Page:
Designed to be used with children aged eight through thirteen, Socially ADDept deciphers the complex rules of nonverbal language into friendly, bite–sized morsels that kids can understand and addresses the most common social errors made by children with special needs. The author breaks the social skills training into ten lessons that can be taught as sequential building blocks and help children to:
Become a good listener
Use conversational skills
Understand the importance of body language
Understand tone of voice
Recognize friendly behavior
Join a group or an ongoing activity
Deal with teasing
Understand cell phone etiquette and the rules of cyberspace
Socially ADDept is presented in a user–friendly, hands–on workbook format, complete with reproducible student worksheets. For any parent or educator who works with children with special needs including ADHD, learning disabilities, Asperger′s, high–functioning autism, and nonverbal learning disabilities this book will prove invaluable.
Praise for Socially ADDept, Revised Edition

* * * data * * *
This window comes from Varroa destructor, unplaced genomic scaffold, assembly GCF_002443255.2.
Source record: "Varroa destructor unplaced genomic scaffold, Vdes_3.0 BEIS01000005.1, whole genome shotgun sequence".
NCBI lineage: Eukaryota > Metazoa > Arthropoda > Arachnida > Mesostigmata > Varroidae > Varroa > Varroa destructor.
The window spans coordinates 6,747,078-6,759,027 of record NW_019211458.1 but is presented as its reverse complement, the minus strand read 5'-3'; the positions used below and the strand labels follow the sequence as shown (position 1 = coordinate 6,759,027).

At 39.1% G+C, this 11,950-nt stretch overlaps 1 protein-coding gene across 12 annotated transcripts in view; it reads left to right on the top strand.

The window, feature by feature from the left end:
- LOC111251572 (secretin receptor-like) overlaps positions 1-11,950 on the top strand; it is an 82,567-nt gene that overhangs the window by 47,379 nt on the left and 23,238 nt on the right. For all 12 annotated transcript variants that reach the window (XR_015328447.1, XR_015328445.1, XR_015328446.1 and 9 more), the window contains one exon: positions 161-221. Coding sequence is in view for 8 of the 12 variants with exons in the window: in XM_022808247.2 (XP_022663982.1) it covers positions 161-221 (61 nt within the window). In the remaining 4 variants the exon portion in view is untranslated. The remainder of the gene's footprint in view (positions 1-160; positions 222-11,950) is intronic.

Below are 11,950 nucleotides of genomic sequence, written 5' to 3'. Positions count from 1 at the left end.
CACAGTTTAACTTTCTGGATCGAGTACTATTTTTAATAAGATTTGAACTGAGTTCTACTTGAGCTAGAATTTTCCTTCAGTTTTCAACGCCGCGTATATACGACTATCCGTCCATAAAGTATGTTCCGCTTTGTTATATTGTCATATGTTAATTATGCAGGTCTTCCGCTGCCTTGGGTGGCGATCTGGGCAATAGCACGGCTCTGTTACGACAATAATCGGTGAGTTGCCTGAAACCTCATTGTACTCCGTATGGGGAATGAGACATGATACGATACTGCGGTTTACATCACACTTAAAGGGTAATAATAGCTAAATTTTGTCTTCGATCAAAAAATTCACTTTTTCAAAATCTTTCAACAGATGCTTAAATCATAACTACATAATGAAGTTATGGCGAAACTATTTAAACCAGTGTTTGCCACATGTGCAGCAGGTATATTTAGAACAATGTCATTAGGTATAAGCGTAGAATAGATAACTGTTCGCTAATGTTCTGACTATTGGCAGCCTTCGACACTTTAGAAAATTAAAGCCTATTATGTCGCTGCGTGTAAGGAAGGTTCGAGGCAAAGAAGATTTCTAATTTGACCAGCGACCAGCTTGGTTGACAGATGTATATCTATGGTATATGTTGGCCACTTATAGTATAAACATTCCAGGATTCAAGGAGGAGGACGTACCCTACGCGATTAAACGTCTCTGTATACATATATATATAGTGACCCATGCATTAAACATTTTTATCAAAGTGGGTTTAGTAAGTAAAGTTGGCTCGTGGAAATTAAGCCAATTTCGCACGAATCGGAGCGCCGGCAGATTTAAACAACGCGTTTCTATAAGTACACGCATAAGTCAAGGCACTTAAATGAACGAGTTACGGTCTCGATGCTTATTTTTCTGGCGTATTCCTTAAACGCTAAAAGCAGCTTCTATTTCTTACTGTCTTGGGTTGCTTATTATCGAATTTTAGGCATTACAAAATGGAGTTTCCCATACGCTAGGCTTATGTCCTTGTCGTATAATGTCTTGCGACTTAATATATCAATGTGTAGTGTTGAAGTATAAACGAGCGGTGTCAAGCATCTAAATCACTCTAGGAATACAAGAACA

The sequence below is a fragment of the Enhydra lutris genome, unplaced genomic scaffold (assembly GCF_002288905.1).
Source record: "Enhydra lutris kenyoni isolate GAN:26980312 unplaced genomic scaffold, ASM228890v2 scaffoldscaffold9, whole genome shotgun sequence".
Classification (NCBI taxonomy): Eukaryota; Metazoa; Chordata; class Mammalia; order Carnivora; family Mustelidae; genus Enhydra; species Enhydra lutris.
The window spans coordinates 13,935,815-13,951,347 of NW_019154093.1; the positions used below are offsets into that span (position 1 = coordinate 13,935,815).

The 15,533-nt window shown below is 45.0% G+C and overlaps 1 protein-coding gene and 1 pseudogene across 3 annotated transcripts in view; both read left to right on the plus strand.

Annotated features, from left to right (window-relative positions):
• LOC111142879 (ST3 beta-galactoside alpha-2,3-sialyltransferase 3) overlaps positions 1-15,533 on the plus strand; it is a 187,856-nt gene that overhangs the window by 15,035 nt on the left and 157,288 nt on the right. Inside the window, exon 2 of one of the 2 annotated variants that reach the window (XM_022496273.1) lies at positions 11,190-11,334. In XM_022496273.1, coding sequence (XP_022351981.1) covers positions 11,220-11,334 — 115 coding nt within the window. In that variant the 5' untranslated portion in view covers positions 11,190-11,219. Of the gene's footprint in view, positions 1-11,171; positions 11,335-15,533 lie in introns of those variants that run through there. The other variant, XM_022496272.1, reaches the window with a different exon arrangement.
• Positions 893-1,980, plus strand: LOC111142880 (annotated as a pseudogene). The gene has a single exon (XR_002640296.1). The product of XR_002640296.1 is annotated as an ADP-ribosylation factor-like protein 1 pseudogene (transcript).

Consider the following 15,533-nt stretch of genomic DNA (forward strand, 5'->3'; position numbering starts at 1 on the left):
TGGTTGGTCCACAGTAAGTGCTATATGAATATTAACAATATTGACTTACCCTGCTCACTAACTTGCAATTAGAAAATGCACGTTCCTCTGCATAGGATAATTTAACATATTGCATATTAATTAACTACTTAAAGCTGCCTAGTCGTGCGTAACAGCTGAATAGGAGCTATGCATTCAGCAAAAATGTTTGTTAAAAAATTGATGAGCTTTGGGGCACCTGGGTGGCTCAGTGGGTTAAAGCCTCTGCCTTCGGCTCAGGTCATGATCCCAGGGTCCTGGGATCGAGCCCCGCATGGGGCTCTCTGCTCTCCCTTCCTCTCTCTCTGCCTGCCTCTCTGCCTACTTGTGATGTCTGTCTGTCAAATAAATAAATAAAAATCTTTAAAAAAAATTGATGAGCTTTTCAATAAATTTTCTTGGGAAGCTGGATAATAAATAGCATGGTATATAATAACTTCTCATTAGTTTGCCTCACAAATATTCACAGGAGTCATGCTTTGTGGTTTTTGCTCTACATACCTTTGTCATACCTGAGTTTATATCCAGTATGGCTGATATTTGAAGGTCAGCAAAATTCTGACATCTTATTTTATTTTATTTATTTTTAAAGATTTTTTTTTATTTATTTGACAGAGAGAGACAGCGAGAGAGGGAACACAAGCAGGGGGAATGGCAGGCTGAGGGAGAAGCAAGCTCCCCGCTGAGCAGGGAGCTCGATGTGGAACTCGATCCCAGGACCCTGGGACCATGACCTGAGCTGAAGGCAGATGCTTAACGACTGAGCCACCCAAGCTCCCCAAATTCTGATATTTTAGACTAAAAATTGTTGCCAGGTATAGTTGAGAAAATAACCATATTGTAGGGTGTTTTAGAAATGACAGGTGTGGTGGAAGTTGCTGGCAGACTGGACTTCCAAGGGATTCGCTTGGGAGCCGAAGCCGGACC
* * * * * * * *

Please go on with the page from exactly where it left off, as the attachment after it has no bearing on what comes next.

"An excellent book on an important topic."
Kathleen Nadeau, Ph.D., bestselling author of Understanding Girls with AD/HD and Learning to Slow Down and Pay Attention
"Socially ADDept is a wonderful resource for both parents and teachers working with students with attention challenges. This revised edition also includes excellent support for students with Asperger′s Syndrome."
Leonard Baca, Ed.D., professor, Special Education, University of Colorado
About the Author.
Part I: What Parents and Teachers Need to Know.
Chapter 1: Why Children with Special Needs Struggle Socially.
Why Teach Social Skills?
Language Difficulties and the Hidden Rules of Conversation.
Difficulty Recognizing and Labeling Feelings.
Poor Problem–Solving Skills.
Failure to Mimic Behavior.
How Children Deal with "Different" Behavior.
Why Train Preadolescent Children?
Two Major Weaknesses That Lead to Social Mistakes.
Teaching Children with SN the Behaviors of Popular Children.
The Importance of Early Intervention.
Teaching Joint Attention.
Two Major Deficits.
Ten Essential Skills for Being Socially ADDept.
Chapter 2: Tips for Communicating with Children.
Coaching Children on Desirable Behaviors.
Role–Playing the Right Way Versus the Wrong Way.
Empathy: Being in the Other Person′s Shoes.
Observing and Dealing with Perseveration.
Using Opportunistic Reinforcement.
Chapter 3: Setting Individual Goals and Giving Structured Feedback.
Building Skills Teaches Resiliency.
Helping Children Set Their Goals.
Creating an Individual Program for Each Child.
Using the Self–Evaluation Forms.
Using the Self–Evaluation Form to Confirm Joint Perception.
The Parent′s Role as Facilitator.
The Teacher′s Role as Facilitator.